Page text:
Feel free to leave a comment and add any business I left out...

Sunday, November 15, 2009

Lying Science--More on Audubon & SELC

If the Southern Environmental Legal Center's Derb Carter or the NC Audubon's Chris Canfield were to assume the identity of Pinocchio, their noses would arrive at a press conference fifteen minutes ahead of their bodies.

As an avid birdwatcher, I've been to many Audubon parks, purchased their field guides, and for a long period of time, I was a member. Like many people, my impression of Audubon came mainly from sources that depicted the organization as benign; more conservationist than environmentally radical and prone to litigiousness. Most of us probably receive mailings from them containing cute little address labels and such, begging for donations.

Don't do it. And, even though what follows is long, if you really care about the ORV issue, please read the entire post and utilize the links.

The following is a quote from the Audubon's North Carolina Director, which appears on WRAL's website in Raleigh: (thanks to the Sentinel for pointing out this article)...

“I know there are individuals and businesses out there that have been affected and I'm sorry for that,” said Chris Canfield, director of Audubon North Carolina.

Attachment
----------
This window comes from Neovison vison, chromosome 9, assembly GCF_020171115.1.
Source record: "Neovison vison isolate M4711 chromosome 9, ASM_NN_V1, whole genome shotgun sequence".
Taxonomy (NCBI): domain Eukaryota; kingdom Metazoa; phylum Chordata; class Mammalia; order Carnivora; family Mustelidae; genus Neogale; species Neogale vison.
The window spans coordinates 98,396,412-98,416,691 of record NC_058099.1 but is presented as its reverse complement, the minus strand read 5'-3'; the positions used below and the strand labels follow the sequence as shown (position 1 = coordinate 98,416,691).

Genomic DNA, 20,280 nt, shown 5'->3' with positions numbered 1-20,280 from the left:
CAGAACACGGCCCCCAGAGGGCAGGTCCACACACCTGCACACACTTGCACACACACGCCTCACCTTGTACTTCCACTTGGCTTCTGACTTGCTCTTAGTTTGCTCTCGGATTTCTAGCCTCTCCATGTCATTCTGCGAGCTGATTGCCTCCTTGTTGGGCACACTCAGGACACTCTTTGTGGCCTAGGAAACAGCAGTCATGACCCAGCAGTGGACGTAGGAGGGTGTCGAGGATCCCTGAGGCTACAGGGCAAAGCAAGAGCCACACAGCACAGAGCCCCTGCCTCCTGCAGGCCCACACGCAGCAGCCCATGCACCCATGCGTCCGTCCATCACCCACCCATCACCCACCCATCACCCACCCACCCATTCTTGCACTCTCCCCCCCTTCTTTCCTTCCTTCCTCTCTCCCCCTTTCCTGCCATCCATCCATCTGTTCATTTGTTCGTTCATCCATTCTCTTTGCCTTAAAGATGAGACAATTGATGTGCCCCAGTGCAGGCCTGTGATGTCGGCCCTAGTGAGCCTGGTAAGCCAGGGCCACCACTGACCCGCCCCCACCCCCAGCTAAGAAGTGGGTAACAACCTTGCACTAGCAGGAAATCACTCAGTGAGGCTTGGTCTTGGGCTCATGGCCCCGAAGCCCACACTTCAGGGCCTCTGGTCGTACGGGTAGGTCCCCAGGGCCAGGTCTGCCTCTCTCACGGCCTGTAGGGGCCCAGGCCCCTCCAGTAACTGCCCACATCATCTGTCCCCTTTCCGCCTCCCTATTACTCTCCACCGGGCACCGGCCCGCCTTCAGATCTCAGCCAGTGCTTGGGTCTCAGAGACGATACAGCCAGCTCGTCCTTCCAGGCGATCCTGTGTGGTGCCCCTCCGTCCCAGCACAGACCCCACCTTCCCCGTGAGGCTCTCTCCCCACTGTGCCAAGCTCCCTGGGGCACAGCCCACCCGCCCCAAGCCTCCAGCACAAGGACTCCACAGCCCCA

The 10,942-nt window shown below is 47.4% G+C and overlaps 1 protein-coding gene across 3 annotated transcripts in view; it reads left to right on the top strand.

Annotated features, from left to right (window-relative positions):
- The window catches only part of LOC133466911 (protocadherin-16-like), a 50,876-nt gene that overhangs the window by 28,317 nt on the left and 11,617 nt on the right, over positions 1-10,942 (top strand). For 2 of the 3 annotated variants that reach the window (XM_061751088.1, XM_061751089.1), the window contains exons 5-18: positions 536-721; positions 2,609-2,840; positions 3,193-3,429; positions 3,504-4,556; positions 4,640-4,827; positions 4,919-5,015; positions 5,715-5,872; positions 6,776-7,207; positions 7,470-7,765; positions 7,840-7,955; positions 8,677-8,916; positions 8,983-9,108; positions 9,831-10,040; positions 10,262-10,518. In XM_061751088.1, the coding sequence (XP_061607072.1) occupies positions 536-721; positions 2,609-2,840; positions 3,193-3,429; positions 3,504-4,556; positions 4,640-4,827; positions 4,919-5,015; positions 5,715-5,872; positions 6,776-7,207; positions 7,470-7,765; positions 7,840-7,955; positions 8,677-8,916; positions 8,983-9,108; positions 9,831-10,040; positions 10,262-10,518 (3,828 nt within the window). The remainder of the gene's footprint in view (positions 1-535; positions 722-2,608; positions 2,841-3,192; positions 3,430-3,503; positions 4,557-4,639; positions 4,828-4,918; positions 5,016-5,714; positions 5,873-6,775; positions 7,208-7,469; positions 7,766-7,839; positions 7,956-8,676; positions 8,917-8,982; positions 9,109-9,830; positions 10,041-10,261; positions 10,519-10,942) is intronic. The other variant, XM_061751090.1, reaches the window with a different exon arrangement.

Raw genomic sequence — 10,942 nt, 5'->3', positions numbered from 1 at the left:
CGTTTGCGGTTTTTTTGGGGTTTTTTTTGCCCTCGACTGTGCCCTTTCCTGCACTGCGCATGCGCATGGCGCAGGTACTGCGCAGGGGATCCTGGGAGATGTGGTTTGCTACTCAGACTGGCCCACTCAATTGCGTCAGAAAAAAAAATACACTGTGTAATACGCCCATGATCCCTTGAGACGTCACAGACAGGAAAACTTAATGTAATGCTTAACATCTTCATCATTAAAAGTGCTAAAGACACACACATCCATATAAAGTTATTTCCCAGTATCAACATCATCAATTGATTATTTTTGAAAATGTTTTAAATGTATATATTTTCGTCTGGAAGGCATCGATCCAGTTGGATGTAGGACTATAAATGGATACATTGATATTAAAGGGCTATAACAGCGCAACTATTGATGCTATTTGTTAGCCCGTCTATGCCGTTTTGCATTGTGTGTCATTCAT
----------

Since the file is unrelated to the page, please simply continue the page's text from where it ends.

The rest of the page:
Canfield said statistics show the consent decree is working.

In 2007, four piping plover chicks and 10 oyster catcher chicks grew to adulthood on the National Seashore. In 2009, those numbers grew to six and 13.

Canfield said black skimmers have also nested on the beach for the first time in three years.

“We have more than doubled the number of beach nest birds that have come together on the beach, record numbers of sea turtles,” Canfield said.


And, here is a quote from the Master Blaster of spin, the Southern Environmental Law Center's director Derb Carter.

Throughout the negotiated rulemaking meetings, we consistently offered balanced proposals that made reasonable concessions based on science, were consistent with the park’s legal requirements, and tried to accommodate the interests of other stakeholders. In fact, the negotiations ended with our most recent proposal still on the table.


Really? Let's look at some data from Derb's own website. Here is the link, so you can check my observations:

http://www.southernenvironment.org/uploads/fck/file/hatteras_beach_driving/bar%20graphs%202008%20data-permitted%20photos-final.pdf